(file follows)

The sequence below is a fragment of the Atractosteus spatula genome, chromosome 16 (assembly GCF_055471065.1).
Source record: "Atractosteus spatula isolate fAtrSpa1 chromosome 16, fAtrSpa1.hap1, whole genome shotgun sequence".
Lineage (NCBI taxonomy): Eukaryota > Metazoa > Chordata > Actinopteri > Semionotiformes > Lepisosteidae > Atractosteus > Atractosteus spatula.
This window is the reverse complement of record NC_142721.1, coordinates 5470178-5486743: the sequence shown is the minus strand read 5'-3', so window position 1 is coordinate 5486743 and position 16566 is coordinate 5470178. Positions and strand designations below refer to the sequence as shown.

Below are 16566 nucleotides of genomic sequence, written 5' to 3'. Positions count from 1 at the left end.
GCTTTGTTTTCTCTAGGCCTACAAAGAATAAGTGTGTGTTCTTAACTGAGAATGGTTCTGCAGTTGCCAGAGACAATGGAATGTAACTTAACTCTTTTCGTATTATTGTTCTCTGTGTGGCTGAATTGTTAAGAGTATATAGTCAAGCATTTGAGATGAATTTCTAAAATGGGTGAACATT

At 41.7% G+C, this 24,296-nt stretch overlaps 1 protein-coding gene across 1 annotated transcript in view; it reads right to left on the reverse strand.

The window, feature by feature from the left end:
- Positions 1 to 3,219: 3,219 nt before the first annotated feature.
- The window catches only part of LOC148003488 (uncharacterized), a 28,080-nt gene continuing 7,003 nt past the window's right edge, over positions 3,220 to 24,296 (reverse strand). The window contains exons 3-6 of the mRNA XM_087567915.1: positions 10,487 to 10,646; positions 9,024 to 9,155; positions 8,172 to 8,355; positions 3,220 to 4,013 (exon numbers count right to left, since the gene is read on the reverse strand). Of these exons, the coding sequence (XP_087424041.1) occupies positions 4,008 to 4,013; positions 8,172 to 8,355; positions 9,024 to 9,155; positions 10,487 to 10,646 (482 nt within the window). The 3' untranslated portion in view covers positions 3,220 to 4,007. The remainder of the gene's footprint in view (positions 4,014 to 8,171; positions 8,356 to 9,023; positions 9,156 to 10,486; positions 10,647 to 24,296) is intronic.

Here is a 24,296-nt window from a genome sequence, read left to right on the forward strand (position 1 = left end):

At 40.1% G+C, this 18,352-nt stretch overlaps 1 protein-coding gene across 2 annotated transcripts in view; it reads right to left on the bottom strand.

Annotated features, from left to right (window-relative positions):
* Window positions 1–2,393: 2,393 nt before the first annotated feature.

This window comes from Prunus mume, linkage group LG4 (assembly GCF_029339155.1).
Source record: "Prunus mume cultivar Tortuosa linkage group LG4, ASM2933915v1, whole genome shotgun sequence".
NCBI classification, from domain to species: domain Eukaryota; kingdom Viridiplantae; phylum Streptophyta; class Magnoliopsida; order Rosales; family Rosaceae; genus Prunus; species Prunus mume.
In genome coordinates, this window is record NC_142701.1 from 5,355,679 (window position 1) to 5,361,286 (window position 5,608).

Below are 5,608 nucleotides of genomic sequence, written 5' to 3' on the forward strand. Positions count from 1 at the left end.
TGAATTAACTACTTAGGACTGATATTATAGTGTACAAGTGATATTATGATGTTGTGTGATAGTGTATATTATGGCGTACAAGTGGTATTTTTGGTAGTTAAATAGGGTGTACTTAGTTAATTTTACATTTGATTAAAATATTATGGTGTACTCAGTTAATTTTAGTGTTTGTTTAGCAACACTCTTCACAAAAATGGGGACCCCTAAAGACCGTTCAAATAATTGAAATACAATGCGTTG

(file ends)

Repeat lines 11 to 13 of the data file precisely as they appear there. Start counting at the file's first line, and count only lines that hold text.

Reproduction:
Here is a 24,296-nt window from a genome sequence, read left to right on the forward strand (position 1 = left end):

At 40.1% G+C, this 18,352-nt stretch overlaps 1 protein-coding gene across 2 annotated transcripts in view; it reads right to left on the bottom strand.

Annotated features, from left to right (window-relative positions):